Cardiff Council and the UK government must do more to protect animals from fireworks according to residents and the RSPCA.
The calls follow a vote by Caerphilly County Borough Council (CCBC) on Tuesday to limit the impact of fireworks on pets.
CCBC’s action will include pressuring the UK government to limit fireworks to ninety decibels and the council introducing public awareness campaigns around major events.
Liberal Democrat councillor for Pentwyn Emma Sandrey says non-professional displays are becoming more harmful.
“Some of these events aren’t ticketed and there is no insurance or health and safety.”
“You also have people getting hold of fireworks who shouldn’t, like children.
“I sympathise with calls for fireworks to not be accessible other than at organised events.”
Sandrey says she is regularly contacted by residents about the impact fireworks are having on pets.
Jen Baxter, who lives in Cardiff, says fireworks make her dog’s life a living hell.
“Sparky reacts very badly. He will shiver and find something to hide under.
“He finds that entire period between Halloween and New Year very traumatising and it’s horrible to see.
“If we can reduce the sound and frequency of fireworks I believe it will make a big difference to animals”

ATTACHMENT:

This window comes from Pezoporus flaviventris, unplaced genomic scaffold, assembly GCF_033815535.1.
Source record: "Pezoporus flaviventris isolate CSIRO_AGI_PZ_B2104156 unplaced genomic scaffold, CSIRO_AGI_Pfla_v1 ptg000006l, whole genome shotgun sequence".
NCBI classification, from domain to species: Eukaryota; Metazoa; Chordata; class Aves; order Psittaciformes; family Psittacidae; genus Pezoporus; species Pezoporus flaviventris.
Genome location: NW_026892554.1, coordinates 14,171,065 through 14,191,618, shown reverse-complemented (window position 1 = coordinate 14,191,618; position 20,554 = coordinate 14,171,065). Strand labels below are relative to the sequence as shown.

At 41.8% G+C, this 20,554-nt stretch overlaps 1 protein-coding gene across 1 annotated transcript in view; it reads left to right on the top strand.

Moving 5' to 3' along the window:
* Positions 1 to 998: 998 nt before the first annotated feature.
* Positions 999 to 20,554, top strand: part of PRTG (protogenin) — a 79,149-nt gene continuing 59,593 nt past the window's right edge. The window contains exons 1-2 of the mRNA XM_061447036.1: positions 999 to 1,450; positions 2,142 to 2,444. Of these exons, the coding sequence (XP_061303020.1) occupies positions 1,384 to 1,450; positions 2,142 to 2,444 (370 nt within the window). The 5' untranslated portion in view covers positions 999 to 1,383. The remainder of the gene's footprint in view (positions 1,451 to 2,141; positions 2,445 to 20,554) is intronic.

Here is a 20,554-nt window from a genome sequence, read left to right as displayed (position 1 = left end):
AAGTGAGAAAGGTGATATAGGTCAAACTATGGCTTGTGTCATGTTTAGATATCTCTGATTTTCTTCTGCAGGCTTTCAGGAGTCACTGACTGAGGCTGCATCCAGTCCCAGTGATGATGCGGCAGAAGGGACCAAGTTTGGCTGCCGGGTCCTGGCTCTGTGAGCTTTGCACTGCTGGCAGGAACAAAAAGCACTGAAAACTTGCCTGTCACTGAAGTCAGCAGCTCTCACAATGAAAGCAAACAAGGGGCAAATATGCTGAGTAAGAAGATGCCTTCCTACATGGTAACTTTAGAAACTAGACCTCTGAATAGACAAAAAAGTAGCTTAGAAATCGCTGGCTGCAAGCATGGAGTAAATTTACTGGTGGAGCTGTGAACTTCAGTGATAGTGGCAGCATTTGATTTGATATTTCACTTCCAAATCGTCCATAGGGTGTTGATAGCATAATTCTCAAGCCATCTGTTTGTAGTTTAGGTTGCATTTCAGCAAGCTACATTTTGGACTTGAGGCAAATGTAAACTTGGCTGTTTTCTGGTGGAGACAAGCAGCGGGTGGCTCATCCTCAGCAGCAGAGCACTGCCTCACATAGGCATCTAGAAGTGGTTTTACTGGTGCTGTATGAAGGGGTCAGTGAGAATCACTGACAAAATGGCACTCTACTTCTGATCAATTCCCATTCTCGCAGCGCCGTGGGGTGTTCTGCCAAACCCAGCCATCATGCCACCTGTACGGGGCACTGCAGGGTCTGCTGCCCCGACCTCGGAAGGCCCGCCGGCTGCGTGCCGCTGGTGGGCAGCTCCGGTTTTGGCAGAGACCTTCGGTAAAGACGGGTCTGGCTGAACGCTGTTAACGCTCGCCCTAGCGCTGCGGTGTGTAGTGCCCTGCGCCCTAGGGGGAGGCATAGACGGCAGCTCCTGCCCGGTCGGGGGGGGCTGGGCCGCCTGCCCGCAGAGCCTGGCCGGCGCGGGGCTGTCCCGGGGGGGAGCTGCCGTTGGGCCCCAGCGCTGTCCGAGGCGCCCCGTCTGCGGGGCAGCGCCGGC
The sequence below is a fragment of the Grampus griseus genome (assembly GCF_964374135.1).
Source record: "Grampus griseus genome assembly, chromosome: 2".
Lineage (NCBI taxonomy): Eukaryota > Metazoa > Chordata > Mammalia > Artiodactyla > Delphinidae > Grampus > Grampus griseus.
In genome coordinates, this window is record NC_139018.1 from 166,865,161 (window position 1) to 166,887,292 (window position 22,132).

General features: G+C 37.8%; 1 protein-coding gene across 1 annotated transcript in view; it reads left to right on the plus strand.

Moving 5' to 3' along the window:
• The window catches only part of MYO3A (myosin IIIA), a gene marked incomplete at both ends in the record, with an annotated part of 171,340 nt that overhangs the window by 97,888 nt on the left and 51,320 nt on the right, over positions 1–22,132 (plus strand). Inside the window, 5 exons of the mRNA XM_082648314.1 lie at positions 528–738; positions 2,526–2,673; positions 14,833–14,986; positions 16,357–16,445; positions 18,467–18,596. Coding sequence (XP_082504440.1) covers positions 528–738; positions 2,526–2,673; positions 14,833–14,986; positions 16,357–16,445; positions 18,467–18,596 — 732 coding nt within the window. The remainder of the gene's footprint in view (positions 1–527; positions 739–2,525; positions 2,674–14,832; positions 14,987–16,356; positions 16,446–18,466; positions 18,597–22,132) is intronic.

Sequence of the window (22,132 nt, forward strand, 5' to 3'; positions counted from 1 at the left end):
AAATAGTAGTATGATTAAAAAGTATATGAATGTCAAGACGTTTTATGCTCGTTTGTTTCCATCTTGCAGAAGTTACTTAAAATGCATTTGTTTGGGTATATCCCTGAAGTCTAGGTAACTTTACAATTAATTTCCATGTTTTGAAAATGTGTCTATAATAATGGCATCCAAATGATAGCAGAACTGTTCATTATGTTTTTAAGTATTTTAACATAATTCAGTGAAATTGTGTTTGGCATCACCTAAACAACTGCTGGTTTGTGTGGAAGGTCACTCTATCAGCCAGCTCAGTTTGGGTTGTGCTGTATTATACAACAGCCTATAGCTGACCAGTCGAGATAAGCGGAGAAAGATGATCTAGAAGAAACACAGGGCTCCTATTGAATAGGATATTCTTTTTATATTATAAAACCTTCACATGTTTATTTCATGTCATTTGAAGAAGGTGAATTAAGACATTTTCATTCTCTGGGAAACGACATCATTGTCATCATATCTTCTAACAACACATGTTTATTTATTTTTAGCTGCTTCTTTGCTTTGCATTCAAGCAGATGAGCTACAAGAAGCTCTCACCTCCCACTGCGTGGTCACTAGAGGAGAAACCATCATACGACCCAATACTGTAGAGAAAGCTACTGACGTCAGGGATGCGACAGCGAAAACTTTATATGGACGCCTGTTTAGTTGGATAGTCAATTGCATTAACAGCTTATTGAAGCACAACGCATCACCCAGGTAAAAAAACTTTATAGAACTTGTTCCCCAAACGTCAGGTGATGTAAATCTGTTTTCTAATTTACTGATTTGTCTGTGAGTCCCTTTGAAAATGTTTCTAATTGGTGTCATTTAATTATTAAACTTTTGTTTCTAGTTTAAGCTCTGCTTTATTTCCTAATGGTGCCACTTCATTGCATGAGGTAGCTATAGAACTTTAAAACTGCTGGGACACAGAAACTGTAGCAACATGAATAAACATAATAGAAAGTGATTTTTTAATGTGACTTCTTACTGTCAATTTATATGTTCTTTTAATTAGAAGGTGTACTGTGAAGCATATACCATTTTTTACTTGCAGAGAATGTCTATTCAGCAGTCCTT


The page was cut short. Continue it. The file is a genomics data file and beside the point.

The RSPCA has welcomed CCBC’s decision with is in coordination with their Bang Out of Order campaign. They say they hope Cardiff will follow suit and set a further example as the capital city of Wales.
They say they respond to hundreds of calls about animals suffering from the effects of fireworks every year.
Research by the charity shows that nearly half of dogs in the UK experience distress because of fireworks.
Cwmbran company Pendragon Fireworks operate displays at a number of Welsh events including Caerphilly’s Big Cheese and New Year celebrations in Cardiff.
They say the public should be allowed to choose whether to attend displays or host their own.
They also say that there are many quieter alternatives available and companies like them will respond accordingly to any further legislation.
Four welsh councils have voted to support the RSPCA’s campaign so far.
Cardiff council are yet to comment in response to the latest calls from residents.